The world situation is a different story. Our World in Data (https://ourworldindata.org/coronavirus) website for world cases starts on 19 March 2020 with 8,842 virus cases, which by April 8, is up to 81,478 with a doubling of world cases in the past 8 days, an exponential type of rate of increase. The deaths from the Covid-19 virus are from an aggressive viral pneumonia, for which we have no treatment. Deaths started registering at the start of February and are up to 87,816 by April 9, again an exponential type of rate. World Covid-19 deaths have doubled in the past 7 days.

Almost 90,000 people have died from Covid-19 in the past three months, of about 1.5 million infected cases. The latest rate of deaths in the US is the worst (1,997 deaths on April 8), the same day that New York State had its worst day and biggest jump for Covid deaths: 799. More than 5,280 people have been killed in New York City by the virus. Overall, America has suffered over 14,817 deaths (April 9) out of its population of 327 million, with the number of deaths doubling in 5 days. It is looking very bad. China’s drastic containment measures have worked and China has only had 3,339 deaths out of a population of 1,368 billion. That’s a fifth of the total American death rate so far and the same as New York has had. 

The American Republican administration ignored the example of China. From the same time in January that China was locking down Wuhan, and all through February, the US Republican President Trump was not concerned about the Covid-19. His infamous January 22 quote was, “We have it totally under control. It’s one person coming in from China, and we have it under control. It’s going to be just fine.” As late as February 27, he said the virus was going to disappear like a miracle. The latest projection is that 60,000 Americans will die from the Covid-19 virus. America has some of the best public health doctors in the world, but America, particularly under the Trump Republican administration, is not so good at looking after the public health of its citizens — nor for that matter, its most precious asset: America’s natural environment.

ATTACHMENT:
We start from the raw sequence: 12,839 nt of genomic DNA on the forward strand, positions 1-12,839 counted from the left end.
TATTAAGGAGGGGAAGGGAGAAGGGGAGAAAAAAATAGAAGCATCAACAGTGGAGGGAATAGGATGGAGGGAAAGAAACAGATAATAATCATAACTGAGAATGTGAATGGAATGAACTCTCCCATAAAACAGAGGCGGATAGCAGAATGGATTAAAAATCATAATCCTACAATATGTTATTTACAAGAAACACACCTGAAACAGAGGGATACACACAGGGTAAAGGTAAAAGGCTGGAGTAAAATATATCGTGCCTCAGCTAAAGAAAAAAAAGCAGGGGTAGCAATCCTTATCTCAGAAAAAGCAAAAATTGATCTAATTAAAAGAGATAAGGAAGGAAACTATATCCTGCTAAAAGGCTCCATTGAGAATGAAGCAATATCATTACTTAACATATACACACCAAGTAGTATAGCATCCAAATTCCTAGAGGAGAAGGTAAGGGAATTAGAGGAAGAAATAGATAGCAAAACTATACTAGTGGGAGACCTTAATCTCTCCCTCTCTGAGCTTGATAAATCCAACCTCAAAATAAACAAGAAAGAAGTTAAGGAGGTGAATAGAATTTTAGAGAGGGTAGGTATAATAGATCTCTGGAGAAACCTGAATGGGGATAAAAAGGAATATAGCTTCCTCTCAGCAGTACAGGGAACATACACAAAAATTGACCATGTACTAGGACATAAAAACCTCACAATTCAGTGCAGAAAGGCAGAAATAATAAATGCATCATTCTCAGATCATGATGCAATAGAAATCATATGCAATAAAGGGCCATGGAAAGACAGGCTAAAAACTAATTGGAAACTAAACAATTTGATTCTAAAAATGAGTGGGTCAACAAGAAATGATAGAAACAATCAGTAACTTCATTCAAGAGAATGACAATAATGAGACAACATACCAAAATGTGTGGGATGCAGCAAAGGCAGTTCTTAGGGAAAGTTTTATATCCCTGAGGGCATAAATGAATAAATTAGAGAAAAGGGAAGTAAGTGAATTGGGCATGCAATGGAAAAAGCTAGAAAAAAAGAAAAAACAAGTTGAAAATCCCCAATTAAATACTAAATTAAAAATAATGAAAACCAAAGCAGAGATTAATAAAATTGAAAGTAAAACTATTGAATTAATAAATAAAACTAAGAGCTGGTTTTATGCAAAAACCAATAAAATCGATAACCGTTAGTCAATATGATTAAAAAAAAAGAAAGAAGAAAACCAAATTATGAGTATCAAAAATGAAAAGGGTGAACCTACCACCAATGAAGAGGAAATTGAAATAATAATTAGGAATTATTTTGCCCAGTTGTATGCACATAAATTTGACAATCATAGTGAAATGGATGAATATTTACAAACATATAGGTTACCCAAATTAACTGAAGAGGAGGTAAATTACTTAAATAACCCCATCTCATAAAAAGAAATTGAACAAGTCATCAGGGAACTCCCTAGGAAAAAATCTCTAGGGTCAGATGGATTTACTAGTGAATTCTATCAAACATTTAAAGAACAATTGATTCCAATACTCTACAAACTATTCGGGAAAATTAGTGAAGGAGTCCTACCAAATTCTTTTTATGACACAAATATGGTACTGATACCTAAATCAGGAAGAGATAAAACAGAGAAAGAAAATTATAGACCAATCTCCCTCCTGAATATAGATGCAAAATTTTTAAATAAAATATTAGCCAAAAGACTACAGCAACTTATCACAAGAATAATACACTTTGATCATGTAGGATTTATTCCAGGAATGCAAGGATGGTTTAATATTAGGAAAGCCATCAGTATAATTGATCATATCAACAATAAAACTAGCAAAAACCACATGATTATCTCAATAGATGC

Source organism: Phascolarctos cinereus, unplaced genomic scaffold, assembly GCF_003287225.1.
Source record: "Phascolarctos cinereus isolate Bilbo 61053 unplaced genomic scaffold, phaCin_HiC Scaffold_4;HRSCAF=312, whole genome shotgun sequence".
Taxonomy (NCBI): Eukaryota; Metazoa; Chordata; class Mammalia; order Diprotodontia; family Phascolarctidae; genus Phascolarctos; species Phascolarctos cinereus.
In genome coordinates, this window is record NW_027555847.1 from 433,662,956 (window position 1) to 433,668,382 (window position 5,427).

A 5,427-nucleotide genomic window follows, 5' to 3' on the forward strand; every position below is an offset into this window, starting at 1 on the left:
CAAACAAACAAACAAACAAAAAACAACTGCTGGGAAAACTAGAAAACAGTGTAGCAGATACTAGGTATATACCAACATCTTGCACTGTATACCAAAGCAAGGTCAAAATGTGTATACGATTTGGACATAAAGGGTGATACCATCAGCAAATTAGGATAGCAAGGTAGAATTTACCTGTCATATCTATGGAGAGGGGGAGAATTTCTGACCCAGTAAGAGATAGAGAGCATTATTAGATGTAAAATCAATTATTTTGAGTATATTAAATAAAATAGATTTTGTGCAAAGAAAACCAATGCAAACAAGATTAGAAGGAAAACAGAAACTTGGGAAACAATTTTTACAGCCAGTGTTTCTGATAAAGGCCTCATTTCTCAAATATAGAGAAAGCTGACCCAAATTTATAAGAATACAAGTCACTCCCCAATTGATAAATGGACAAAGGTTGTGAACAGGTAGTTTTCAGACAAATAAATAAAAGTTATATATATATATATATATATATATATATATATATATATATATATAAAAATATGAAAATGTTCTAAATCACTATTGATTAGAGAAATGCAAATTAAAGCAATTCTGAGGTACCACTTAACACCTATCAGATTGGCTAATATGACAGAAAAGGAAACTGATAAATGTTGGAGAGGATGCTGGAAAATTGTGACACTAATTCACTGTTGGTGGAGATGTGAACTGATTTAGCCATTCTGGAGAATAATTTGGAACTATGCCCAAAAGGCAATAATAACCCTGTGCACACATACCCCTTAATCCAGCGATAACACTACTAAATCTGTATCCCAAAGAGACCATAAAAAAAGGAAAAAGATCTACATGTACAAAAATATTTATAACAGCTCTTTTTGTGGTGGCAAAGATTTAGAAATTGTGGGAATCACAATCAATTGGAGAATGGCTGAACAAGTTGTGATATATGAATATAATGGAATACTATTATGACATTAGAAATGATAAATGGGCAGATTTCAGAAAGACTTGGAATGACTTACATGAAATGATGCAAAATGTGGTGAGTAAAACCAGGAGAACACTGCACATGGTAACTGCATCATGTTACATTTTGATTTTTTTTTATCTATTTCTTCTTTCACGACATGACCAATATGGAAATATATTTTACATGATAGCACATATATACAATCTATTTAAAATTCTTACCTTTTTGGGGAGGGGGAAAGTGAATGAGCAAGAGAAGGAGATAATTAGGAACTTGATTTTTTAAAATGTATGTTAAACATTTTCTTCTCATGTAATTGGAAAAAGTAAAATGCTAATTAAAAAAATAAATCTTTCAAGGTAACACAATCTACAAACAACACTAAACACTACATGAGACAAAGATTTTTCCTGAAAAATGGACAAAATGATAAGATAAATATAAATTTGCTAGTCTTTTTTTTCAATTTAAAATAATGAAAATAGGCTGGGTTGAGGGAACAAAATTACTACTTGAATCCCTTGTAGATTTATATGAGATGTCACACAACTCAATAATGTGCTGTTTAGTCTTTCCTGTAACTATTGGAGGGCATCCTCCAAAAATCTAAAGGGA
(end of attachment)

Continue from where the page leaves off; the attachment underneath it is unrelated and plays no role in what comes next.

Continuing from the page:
Global warming is expected to lead to more such new virus pandemics. Thanks to China’s successful containment handling, the world knows how to deal with them. The current Trump administration’s hands-off science and history-ignoring callous denial of the danger for America is the grossest case of negligence. It will cost tens of thousands of Americans their lives.

Sign up for the Global Warming Blog for free by clicking here. In your email you will receive critical news, research and the warning signs for the next global warming disaster.

Click here to learn how global warming has become irreversible and what you can do to protect your family and assets.

To share this blog post: Go to the original shorter version of this post. Look to lower right for the large green Share button.

To view our current agreement or disagreement with this blog article, click here.


Be the first to comment

Please check your e-mail for a link to activate your account.
Get More Info Here Take Action Support Our Mission

Subscribe to Our Global Warming Blog

Subscribe

Subscribe to Our Global Warming Blog

Subscribe